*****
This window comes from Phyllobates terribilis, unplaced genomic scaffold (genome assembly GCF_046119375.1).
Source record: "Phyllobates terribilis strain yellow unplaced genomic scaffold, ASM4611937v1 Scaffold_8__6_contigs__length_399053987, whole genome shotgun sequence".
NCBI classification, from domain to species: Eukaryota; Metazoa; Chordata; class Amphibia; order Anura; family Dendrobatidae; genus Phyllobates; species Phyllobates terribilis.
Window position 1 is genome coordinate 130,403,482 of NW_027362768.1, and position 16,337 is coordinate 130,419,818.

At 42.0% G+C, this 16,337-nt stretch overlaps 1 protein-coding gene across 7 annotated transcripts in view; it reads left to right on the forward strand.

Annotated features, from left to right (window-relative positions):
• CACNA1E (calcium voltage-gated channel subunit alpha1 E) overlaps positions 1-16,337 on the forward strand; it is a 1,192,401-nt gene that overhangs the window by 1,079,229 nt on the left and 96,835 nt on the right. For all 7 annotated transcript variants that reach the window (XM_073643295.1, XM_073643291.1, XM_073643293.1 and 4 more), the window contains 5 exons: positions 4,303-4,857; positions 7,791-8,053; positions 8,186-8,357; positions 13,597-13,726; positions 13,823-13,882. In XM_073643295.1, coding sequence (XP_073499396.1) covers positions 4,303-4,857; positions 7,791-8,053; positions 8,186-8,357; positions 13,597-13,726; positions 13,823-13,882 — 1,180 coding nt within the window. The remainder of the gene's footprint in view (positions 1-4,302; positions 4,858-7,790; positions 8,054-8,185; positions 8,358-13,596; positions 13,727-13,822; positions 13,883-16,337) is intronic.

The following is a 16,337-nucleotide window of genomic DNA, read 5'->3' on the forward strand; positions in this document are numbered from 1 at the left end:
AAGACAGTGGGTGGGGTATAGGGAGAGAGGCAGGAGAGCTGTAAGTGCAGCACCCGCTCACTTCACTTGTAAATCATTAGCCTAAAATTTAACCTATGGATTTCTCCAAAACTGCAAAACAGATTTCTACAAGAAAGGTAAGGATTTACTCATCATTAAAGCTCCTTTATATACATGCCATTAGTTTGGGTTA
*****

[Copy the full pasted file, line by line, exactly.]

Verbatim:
This window comes from Phyllobates terribilis, unplaced genomic scaffold (genome assembly GCF_046119375.1).
Source record: "Phyllobates terribilis strain yellow unplaced genomic scaffold, ASM4611937v1 Scaffold_8__6_contigs__length_399053987, whole genome shotgun sequence".
NCBI classification, from domain to species: Eukaryota; Metazoa; Chordata; class Amphibia; order Anura; family Dendrobatidae; genus Phyllobates; species Phyllobates terribilis.
Window position 1 is genome coordinate 130,403,482 of NW_027362768.1, and position 16,337 is coordinate 130,419,818.

At 42.0% G+C, this 16,337-nt stretch overlaps 1 protein-coding gene across 7 annotated transcripts in view; it reads left to right on the forward strand.

Annotated features, from left to right (window-relative positions):
• CACNA1E (calcium voltage-gated channel subunit alpha1 E) overlaps positions 1-16,337 on the forward strand; it is a 1,192,401-nt gene that overhangs the window by 1,079,229 nt on the left and 96,835 nt on the right. For all 7 annotated transcript variants that reach the window (XM_073643295.1, XM_073643291.1, XM_073643293.1 and 4 more), the window contains 5 exons: positions 4,303-4,857; positions 7,791-8,053; positions 8,186-8,357; positions 13,597-13,726; positions 13,823-13,882. In XM_073643295.1, coding sequence (XP_073499396.1) covers positions 4,303-4,857; positions 7,791-8,053; positions 8,186-8,357; positions 13,597-13,726; positions 13,823-13,882 — 1,180 coding nt within the window. The remainder of the gene's footprint in view (positions 1-4,302; positions 4,858-7,790; positions 8,054-8,185; positions 8,358-13,596; positions 13,727-13,822; positions 13,883-16,337) is intronic.

The following is a 16,337-nucleotide window of genomic DNA, read 5'->3' on the forward strand; positions in this document are numbered from 1 at the left end:
AAGACAGTGGGTGGGGTATAGGGAGAGAGGCAGGAGAGCTGTAAGTGCAGCACCCGCTCACTTCACTTGTAAATCATTAGCCTAAAATTTAACCTATGGATTTCTCCAAAACTGCAAAACAGATTTCTACAAGAAAGGTAAGGATTTACTCATCATTAAAGCTCCTTTATATACATGCCATTAGTTTGGGTTA